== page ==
Worry .. free once the children leave

When Tess decided to leave her husband of 25 years, she knew she would have to take on a big mortgage if she want­ed to buy out his share of their Vancouver home. She would also need to hand over a con­siderable amount of money.

At age 56, and with three children, 17, 21 and 22, she is starting over financially. Tess worries about the future and whether she will be able to support the ehildren through university. Her ex is helping with their education expenses.

"This is going to be tough and my budget is going to be very tight," she writes in an e­mail. She plans to fix up the house a bit, hold on to it until the children are out on their own in a couple of years and then sell it. As a health-care professional, she has a good salary and pension. She plans to work until she is 65. Still, she can't help but worry: Will it all work out or will she end up living on the street?

We asked Warren MacKenzie, president and chief executive officer of Weigh House Investor Services in Toronto, to look at Tess's situation. Weigh House is a fee-only financial planning firm that does not sell securities.


After an in-depth analysis, Mr. MacKenzie was able to put her mind at ease. "Tess will be able to achieve all of her financial objectives, including leaving a small inheritance to her children," he said.

Client situation

The person: Tess, 56.

The problem: How to deal with the financial shock of separating from her husband and dividing assets without disrupting her children's university education.

The plan: Take out a mortgage on the house to buy out her ex's share, provide an emergency fund, payoff her line of credit and fix the property to sell.

The payoff: Getting through a difficult spell and coming out the other end solvent, secure and able to leave a small inheritance to each of her children.

Monthly net income: $6,030.

Assets: Half share of family home $275,000; RRSP $80,000 (which goes to her husband); RESP $40,000; non-registered in­vestments $15,000. Total: $410,000.

Monthly disbursements: Mort­gage $2,770; property taxes $400; utilities $435; phone, TV $125; home insurance $140; re­pairs/maintenance $200; groceries $900; eating out $130; household supplies $100; cloth­ing $225; transit $70; car insur­ance $160; car maintenance, gas, parking $275; orthodontics $550; life insurance $120; school activi­ties, summer camp $200; music
lessons, sports, allowances $265; vacations $170; other: $895. Ta­tal: $8,130.

Shortfall: $2,100.

Liabilities: New mortgage: $325,000; new line of credit $20,000.

Total: $345,000.

At the moment, Tess is spending more than she is taking in, but her expenses will drop once. the children finish university and move out on their own - and some will drop even sooner.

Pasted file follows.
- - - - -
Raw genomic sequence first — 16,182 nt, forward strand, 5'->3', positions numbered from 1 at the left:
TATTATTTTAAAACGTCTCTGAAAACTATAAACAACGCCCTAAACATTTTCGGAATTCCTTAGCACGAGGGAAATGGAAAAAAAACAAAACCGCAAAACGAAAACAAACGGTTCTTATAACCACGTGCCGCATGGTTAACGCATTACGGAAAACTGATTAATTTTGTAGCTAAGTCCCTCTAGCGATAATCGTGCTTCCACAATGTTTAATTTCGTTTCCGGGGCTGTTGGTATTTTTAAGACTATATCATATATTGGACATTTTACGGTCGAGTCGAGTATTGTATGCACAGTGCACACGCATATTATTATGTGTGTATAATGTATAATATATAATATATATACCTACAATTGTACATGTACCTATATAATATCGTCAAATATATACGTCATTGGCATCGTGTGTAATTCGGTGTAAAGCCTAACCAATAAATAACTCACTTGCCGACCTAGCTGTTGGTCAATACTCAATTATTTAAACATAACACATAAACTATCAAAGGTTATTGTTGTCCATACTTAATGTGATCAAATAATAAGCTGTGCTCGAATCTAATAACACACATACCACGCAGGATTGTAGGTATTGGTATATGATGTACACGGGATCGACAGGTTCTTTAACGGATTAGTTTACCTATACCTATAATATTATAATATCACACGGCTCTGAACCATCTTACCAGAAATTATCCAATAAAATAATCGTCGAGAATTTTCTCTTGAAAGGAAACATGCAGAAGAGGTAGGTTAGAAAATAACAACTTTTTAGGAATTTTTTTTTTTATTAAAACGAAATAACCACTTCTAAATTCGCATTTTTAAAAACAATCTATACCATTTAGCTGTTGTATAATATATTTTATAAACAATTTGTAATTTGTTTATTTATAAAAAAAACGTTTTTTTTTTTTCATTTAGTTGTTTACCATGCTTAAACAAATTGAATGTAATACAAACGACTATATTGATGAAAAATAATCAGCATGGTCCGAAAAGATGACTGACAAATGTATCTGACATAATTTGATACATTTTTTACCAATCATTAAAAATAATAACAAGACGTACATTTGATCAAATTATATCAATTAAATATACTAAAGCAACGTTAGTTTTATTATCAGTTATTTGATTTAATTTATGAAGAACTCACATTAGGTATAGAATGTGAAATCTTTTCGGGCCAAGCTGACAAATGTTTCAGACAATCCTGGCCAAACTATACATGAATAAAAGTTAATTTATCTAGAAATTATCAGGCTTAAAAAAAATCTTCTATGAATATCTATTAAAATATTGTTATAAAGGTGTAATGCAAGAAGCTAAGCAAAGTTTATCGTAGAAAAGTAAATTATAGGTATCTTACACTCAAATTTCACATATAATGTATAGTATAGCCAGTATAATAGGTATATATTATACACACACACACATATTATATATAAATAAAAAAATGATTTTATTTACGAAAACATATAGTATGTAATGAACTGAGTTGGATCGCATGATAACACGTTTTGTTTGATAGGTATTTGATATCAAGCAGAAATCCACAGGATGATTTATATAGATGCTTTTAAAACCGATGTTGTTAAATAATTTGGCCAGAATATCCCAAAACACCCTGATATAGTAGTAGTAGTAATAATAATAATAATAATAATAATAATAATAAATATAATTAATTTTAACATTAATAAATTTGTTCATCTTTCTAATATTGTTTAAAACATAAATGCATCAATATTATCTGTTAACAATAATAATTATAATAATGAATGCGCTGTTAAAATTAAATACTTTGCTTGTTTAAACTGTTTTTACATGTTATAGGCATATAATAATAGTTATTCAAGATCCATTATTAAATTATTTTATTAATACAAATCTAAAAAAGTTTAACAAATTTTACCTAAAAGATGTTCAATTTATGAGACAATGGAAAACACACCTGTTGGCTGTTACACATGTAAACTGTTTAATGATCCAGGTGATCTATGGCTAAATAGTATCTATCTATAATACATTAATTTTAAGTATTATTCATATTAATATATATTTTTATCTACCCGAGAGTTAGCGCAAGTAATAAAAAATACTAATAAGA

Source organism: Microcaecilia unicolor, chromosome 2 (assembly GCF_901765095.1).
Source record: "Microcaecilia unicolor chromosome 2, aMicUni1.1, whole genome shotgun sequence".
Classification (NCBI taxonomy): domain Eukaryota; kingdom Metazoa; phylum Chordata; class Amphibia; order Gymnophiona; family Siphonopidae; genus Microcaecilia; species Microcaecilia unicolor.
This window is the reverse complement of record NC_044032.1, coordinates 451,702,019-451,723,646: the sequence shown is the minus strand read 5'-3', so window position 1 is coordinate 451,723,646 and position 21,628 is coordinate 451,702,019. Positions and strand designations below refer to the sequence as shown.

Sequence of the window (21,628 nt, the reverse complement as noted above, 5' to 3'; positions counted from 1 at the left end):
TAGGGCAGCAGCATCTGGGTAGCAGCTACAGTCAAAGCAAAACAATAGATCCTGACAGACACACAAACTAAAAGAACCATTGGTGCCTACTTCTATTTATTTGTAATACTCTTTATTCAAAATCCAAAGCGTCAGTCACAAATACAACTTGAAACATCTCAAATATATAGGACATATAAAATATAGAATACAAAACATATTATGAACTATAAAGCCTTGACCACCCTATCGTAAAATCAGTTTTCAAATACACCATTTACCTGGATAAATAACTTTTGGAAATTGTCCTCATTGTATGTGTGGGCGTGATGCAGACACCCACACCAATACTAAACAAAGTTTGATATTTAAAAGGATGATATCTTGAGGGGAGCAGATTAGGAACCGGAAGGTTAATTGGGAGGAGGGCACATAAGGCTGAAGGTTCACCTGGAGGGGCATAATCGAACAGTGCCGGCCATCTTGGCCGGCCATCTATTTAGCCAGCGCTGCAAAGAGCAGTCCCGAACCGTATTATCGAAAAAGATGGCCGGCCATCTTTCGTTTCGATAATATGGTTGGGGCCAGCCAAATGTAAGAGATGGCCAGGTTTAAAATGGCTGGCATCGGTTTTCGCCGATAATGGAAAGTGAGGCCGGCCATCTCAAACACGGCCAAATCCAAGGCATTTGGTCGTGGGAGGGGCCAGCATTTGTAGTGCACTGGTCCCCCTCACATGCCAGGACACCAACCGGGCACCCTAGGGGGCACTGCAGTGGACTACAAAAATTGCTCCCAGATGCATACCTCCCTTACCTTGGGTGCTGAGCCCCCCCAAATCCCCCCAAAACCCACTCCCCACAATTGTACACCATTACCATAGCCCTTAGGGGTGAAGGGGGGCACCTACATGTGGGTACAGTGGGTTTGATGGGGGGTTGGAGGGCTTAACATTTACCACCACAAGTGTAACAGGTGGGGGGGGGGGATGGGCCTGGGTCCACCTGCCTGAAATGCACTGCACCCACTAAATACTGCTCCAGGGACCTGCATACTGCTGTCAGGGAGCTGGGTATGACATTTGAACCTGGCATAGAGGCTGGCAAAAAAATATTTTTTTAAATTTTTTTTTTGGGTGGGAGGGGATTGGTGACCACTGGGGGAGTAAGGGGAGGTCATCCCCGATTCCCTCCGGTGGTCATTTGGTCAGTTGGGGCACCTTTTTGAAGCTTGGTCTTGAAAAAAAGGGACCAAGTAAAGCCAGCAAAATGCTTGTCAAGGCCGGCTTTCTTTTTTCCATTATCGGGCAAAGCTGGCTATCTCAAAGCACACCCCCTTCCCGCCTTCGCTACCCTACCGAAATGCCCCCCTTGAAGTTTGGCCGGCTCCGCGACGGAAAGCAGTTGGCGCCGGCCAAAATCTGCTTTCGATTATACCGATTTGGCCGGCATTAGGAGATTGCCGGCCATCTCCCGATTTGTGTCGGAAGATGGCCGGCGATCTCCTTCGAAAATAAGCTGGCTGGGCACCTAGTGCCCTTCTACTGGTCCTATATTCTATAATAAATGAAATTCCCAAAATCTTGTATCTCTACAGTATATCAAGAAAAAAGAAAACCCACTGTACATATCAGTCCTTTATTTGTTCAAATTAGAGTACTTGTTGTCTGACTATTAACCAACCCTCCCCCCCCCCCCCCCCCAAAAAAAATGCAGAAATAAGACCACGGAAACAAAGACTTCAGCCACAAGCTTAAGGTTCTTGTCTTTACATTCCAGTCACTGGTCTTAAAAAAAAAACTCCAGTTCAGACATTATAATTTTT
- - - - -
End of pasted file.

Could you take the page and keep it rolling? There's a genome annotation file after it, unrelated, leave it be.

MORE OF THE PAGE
The expensive orthodontic treatments will soon be finished. When the children grad­uate and move out, the cost of their clothing, school activities and other expenses will be gone and the household food bill will drop.

Tess will no longer need term life insurance when the children are established, shav­ing another $120 a month from her expenses. The new mortgage will be discharged when the house is sold, so the $2,770 in monthly payments will come to an end.

By the time she retires from her job at age 65, she should be able to get by on about $4,000 a month rather than the $8,000 she is spending now, Mr. MacKenzie said. By then, her pension income will be $44,800 a year, her Canada Pension Plan $14,028 and her Old Age Security $7,740 (all in­dexed for inflation), bringing
her total pension income to $66,568.

Tess needs $275,000 to buy out her ex's share of the house. She would also like some money to renovate. Mr. MacKenzie suggests she bor­row another $7,000 to pay off her current line of credit, and $2,000 to contribute to her RRSP. With this $2,000, she will educate herself about in­vesting. The planner also sug­gests she get another $20,000 line of credit for emergencies.

Tess's current investments are mainly in underperform­ing mutual funds with high management expense ratios. "She feels her [investment] adviser is either incompetent or does not have her best in­terests at heart."

As an educational exercise, Mr.· MacKenzie suggests she open an online brokerage ac­count and invest the $2,000 in a self·directed portfolio of ex­change-traded funds.

"We recommend she go to the MoneySense magazine website, pick a couch potato portfolio and buy three ETFs," he says. She can then monitor their performance and adjust or "rebalance" her holdings once a year, or whenever one of the holdings exceeds her desired allocation by 10 per cent or more.

Mr. MacKenzie's calculations assume that Tess will sell her house in a couple of years and invest the proceeds for an av­erage annual return of 6 per cent (and an inflation rate of 2.5 per cent), and that she will draw on this when she retires.

By Dianne Maley
Financial Facelift
Special to The Globe and Mail
July 24, 2010

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